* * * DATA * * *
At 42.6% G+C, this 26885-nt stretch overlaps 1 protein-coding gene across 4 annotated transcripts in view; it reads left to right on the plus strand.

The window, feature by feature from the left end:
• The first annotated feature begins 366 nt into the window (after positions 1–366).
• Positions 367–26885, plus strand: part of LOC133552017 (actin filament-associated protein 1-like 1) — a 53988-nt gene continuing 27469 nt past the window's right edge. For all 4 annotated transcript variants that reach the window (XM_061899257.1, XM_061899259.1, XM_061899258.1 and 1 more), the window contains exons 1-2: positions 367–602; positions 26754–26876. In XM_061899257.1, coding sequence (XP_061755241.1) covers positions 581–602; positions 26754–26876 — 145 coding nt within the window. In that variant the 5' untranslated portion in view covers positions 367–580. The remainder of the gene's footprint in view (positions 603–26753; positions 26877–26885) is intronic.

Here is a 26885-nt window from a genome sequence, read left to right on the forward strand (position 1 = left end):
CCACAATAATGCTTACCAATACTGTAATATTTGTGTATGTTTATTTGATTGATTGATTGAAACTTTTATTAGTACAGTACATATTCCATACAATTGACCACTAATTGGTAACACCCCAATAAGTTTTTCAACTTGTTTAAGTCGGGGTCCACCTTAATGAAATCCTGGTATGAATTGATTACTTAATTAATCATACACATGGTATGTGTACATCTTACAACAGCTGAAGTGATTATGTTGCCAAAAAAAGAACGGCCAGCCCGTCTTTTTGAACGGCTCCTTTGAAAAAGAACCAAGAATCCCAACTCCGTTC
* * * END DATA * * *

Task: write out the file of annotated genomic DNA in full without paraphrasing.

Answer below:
At 42.6% G+C, this 26885-nt stretch overlaps 1 protein-coding gene across 4 annotated transcripts in view; it reads left to right on the plus strand.

The window, feature by feature from the left end:
• The first annotated feature begins 366 nt into the window (after positions 1–366).
• Positions 367–26885, plus strand: part of LOC133552017 (actin filament-associated protein 1-like 1) — a 53988-nt gene continuing 27469 nt past the window's right edge. For all 4 annotated transcript variants that reach the window (XM_061899257.1, XM_061899259.1, XM_061899258.1 and 1 more), the window contains exons 1-2: positions 367–602; positions 26754–26876. In XM_061899257.1, coding sequence (XP_061755241.1) covers positions 581–602; positions 26754–26876 — 145 coding nt within the window. In that variant the 5' untranslated portion in view covers positions 367–580. The remainder of the gene's footprint in view (positions 603–26753; positions 26877–26885) is intronic.

Here is a 26885-nt window from a genome sequence, read left to right on the forward strand (position 1 = left end):
CCACAATAATGCTTACCAATACTGTAATATTTGTGTATGTTTATTTGATTGATTGATTGAAACTTTTATTAGTACAGTACATATTCCATACAATTGACCACTAATTGGTAACACCCCAATAAGTTTTTCAACTTGTTTAAGTCGGGGTCCACCTTAATGAAATCCTGGTATGAATTGATTACTTAATTAATCATACACATGGTATGTGTACATCTTACAACAGCTGAAGTGATTATGTTGCCAAAAAAAGAACGGCCAGCCCGTCTTTTTGAACGGCTCCTTTGAAAAAGAACCAAGAATCCCAACTCCGTTC